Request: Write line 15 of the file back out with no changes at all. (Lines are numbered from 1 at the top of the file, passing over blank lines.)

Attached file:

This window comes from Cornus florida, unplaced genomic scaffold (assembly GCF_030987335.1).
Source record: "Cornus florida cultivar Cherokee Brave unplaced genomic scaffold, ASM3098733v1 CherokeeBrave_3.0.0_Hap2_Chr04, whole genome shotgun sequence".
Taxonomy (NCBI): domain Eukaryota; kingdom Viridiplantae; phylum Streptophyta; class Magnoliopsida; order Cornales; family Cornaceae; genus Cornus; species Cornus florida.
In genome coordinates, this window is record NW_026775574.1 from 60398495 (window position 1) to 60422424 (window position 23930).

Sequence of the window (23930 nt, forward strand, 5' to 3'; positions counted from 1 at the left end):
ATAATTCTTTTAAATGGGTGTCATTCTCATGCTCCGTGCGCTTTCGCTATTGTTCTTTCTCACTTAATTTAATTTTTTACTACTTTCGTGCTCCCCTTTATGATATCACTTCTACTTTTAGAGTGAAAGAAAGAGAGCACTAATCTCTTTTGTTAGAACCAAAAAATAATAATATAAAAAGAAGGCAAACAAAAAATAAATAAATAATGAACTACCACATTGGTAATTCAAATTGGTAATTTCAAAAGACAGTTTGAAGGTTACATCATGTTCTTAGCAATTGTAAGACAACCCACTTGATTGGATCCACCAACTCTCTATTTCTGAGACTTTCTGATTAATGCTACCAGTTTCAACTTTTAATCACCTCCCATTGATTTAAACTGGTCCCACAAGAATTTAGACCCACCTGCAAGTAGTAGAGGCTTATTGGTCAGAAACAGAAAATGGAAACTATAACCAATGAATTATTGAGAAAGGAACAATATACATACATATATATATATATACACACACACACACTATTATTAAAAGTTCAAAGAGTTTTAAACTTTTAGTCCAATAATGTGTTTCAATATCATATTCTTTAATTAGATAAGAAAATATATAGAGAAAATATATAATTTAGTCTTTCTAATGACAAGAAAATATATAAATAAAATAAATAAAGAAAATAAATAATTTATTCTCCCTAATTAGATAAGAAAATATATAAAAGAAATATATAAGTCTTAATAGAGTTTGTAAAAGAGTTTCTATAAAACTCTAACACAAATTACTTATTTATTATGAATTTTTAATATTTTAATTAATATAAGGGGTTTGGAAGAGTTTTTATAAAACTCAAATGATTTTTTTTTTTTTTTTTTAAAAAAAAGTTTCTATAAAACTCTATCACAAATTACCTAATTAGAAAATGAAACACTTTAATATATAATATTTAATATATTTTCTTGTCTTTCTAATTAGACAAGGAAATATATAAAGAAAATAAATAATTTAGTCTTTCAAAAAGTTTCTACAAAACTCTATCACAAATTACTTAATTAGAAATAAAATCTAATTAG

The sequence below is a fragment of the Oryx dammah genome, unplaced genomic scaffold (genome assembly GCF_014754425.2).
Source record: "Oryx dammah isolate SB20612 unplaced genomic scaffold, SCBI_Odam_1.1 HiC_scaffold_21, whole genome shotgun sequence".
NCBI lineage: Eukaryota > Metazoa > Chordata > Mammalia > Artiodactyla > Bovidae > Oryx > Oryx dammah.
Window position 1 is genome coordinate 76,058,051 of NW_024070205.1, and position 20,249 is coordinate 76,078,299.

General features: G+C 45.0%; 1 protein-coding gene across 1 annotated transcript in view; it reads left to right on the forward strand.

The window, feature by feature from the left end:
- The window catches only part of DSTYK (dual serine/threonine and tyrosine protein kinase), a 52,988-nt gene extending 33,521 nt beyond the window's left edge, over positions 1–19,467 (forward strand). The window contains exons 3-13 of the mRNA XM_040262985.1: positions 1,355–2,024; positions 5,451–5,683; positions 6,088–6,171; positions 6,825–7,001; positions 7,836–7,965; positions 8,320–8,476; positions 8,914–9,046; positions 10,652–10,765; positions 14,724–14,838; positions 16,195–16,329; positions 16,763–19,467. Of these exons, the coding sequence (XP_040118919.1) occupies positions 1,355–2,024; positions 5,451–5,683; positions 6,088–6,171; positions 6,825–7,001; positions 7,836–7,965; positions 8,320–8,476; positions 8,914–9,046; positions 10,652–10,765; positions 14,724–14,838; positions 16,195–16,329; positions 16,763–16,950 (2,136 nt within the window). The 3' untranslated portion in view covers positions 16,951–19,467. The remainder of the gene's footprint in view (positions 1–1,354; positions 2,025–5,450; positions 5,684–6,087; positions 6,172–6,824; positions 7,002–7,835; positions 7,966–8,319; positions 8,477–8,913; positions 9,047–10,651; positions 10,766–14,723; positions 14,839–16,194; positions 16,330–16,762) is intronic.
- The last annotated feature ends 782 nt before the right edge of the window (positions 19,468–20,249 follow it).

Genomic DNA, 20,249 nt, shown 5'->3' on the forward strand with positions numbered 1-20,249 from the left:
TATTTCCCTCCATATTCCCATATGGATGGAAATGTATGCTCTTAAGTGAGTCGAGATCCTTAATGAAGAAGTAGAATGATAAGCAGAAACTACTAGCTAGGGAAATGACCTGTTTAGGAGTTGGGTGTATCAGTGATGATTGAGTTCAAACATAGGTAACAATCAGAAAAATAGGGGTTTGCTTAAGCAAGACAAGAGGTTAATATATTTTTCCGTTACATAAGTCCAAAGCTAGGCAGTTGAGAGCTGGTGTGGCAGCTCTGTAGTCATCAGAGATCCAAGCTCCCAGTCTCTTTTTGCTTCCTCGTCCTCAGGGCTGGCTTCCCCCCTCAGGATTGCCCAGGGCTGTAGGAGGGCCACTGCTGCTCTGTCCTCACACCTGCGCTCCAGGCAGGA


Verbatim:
Genomic DNA, 20,249 nt, shown 5'->3' on the forward strand with positions numbered 1-20,249 from the left: